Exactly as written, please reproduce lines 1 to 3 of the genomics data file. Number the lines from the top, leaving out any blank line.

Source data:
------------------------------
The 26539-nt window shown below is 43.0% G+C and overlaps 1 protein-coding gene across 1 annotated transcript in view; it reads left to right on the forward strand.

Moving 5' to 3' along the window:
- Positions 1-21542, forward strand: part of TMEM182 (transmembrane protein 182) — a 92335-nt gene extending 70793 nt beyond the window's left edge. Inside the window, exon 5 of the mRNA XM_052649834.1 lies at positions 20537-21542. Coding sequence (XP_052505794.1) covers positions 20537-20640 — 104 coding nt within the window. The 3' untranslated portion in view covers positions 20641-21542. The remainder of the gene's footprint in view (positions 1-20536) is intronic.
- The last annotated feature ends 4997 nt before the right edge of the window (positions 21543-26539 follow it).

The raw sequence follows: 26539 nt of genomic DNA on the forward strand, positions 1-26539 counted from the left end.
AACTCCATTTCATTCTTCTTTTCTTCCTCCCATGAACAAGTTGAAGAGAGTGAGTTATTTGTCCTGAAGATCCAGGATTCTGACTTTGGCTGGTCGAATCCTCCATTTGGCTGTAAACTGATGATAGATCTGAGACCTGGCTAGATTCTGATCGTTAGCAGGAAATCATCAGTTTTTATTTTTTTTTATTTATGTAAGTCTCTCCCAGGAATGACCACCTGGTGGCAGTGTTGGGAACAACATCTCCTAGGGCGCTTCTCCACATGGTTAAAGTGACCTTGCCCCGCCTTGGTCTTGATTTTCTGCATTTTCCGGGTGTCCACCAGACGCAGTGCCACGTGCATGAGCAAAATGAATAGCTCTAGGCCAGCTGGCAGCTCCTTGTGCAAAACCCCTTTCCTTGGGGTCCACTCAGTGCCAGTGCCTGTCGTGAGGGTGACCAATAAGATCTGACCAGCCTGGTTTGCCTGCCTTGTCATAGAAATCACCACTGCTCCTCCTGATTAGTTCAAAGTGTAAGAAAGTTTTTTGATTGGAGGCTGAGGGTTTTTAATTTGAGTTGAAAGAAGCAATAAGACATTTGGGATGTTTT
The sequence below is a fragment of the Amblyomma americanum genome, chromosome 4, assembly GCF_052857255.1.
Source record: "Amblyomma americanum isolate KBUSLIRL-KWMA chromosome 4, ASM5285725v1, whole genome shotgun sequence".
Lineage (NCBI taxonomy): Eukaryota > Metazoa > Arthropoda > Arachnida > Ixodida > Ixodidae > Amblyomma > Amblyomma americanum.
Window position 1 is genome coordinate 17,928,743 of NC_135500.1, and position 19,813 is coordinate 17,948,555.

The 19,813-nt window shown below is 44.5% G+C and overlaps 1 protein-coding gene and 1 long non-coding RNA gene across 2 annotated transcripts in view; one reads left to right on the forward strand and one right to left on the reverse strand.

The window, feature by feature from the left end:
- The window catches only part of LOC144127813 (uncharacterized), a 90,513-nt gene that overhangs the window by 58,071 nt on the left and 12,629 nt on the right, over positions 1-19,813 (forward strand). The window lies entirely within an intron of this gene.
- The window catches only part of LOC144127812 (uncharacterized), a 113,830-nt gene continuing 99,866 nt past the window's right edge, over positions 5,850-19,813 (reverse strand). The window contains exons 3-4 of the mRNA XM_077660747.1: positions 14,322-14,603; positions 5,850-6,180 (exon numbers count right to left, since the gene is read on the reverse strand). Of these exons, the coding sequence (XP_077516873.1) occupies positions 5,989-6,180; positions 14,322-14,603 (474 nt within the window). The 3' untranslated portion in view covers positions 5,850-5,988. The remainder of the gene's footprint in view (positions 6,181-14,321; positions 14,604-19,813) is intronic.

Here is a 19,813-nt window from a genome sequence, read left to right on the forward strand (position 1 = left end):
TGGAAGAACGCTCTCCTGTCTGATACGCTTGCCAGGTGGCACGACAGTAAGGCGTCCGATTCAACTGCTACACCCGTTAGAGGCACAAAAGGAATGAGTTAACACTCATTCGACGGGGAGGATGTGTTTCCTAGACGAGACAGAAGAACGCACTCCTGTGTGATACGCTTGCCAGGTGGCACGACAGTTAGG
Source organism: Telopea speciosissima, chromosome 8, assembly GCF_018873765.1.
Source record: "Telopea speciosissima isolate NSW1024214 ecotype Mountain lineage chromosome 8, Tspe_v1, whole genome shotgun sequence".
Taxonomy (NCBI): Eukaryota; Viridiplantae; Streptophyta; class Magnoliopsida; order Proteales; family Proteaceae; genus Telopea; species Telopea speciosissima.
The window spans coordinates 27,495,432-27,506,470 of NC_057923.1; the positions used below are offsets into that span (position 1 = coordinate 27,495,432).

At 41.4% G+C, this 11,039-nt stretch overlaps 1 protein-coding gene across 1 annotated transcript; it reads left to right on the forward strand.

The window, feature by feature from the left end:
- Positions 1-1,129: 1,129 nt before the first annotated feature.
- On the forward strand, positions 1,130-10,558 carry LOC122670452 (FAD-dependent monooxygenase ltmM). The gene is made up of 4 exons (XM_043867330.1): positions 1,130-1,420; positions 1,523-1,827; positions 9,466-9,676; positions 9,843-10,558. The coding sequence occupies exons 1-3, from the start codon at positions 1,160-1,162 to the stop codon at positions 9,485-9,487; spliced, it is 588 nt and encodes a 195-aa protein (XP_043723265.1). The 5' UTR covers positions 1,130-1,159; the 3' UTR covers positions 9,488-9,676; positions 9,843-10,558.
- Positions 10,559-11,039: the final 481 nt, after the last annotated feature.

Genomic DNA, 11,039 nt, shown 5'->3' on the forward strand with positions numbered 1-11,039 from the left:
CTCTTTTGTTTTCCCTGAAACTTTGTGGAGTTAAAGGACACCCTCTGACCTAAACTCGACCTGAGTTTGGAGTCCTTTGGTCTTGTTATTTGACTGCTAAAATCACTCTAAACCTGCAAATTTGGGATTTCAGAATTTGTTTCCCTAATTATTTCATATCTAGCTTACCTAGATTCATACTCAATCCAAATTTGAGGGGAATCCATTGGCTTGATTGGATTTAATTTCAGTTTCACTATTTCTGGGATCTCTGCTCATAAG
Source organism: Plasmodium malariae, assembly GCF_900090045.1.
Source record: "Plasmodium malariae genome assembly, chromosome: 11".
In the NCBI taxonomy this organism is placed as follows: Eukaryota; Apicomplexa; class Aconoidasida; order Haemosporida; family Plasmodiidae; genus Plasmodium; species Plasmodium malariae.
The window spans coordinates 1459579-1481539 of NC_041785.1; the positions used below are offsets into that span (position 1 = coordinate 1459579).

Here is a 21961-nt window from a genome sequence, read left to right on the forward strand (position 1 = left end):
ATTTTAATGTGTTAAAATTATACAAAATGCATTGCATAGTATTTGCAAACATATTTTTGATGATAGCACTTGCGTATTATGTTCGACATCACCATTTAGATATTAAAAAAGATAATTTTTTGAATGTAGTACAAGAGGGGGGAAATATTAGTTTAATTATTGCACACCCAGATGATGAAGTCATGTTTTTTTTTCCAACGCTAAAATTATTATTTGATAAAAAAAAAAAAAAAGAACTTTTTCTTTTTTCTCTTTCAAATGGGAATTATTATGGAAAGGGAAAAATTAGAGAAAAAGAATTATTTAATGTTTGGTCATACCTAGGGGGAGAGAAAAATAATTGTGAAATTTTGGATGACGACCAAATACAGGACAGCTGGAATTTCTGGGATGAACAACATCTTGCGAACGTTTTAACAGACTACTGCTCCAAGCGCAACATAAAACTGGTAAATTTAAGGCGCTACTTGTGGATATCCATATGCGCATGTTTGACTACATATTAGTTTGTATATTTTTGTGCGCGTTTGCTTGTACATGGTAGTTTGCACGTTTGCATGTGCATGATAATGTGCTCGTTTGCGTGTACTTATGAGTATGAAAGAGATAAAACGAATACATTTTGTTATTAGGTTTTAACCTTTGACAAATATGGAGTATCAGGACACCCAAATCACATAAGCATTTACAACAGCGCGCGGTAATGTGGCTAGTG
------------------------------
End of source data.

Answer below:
The 26539-nt window shown below is 43.0% G+C and overlaps 1 protein-coding gene across 1 annotated transcript in view; it reads left to right on the forward strand.

Moving 5' to 3' along the window:
- Positions 1-21542, forward strand: part of TMEM182 (transmembrane protein 182) — a 92335-nt gene extending 70793 nt beyond the window's left edge. Inside the window, exon 5 of the mRNA XM_052649834.1 lies at positions 20537-21542. Coding sequence (XP_052505794.1) covers positions 20537-20640 — 104 coding nt within the window. The 3' untranslated portion in view covers positions 20641-21542. The remainder of the gene's footprint in view (positions 1-20536) is intronic.